Mike Carusi T’93 on Best Networking Practices

Eight steps toward mastering an essential skill.

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As a general partner at the health care venture capital firm Advanced Technology Ventures, Mike Carusi T’93 trades on information. When he wants to discover the next new thing, or figure out if a startup company’s revolutionary heart stent really is revolutionary, he taps into his network. Here Carusi shares networking tips gleaned during his two decades of meeting people and making deals.

It’s OK to network. Some people hear networking and think “slimy” or “cheesy.” I define it as trying to continue to meet and get to know as many people as possible. And also learning from them. What are they interested in? What areas are intriguing? What strategies are they pursuing?

Not just a foot in the door. Part of networking is how you get a job, but in a lot of professions, networking is a critical success factor in keeping your job and performing well. Especially in venture capital.

Make a connection. Sometimes it’s cold calling. Usually you look for linkages to get introductions, and there’s a whole technique to how you do that. A lot of this is done using the Internet, Facebook, LinkedIn. But I’m old school, so I still tend to pick up the phone, send an email, or have coffee.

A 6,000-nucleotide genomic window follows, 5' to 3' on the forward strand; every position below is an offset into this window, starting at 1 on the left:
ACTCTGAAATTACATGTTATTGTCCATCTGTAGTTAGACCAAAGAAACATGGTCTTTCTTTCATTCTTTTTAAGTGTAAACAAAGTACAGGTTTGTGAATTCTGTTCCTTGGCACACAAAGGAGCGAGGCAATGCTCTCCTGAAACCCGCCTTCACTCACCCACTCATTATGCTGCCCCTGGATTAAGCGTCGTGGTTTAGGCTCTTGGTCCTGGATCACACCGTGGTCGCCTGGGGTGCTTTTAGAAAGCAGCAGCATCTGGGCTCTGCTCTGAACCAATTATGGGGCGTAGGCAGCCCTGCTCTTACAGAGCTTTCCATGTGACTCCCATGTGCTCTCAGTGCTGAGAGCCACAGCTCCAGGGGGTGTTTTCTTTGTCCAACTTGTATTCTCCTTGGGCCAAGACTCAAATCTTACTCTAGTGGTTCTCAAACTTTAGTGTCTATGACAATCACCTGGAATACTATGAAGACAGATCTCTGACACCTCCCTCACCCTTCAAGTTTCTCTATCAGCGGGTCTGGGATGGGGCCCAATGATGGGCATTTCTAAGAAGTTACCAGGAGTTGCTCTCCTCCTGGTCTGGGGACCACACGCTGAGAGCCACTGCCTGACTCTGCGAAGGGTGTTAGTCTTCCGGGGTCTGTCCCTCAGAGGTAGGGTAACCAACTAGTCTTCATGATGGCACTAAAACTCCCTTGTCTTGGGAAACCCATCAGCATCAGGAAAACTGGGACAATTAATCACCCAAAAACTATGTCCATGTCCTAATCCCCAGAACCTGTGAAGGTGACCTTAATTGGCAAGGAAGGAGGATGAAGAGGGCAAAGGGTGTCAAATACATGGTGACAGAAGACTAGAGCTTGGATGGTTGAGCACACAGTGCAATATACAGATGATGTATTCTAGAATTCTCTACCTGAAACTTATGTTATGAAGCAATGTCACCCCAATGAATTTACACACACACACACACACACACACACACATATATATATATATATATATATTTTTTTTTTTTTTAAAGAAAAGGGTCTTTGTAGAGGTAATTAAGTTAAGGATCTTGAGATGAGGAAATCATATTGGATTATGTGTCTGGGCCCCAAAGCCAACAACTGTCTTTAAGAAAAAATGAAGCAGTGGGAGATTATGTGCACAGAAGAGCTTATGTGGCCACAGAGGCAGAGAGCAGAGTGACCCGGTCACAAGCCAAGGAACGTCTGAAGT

Find the right person. Make sure you’re reaching out to the right people. I work in health care venture capital, but I often get calls from people interested in IT venture capital. Well, I’m not really the right person.

Do your homework. Before you have a meeting, you need to have an agenda. It may not be written down. What is it you want to talk about? What do you want to learn? What do you want to get out of it? What are the next steps?

Baby steps. The goal of the first meeting might just be to get to a second meeting that’s longer and in person. It doesn’t need to be a lofty goal. It’s a process; don’t rush it.

Be curious. Ask lots of questions, and listen. Sometimes there’s a tendency to want to talk. There’s a time and place for that. But if your agenda is to get information, there should be a lot of questioning and listening.

What can you offer? Try to think if there’s anything you can offer in return. Sharing what you’re learning that is interesting, sharing different points of view you’ve heard. I will be more engaged because you’re giving me something. It’s a two-way street.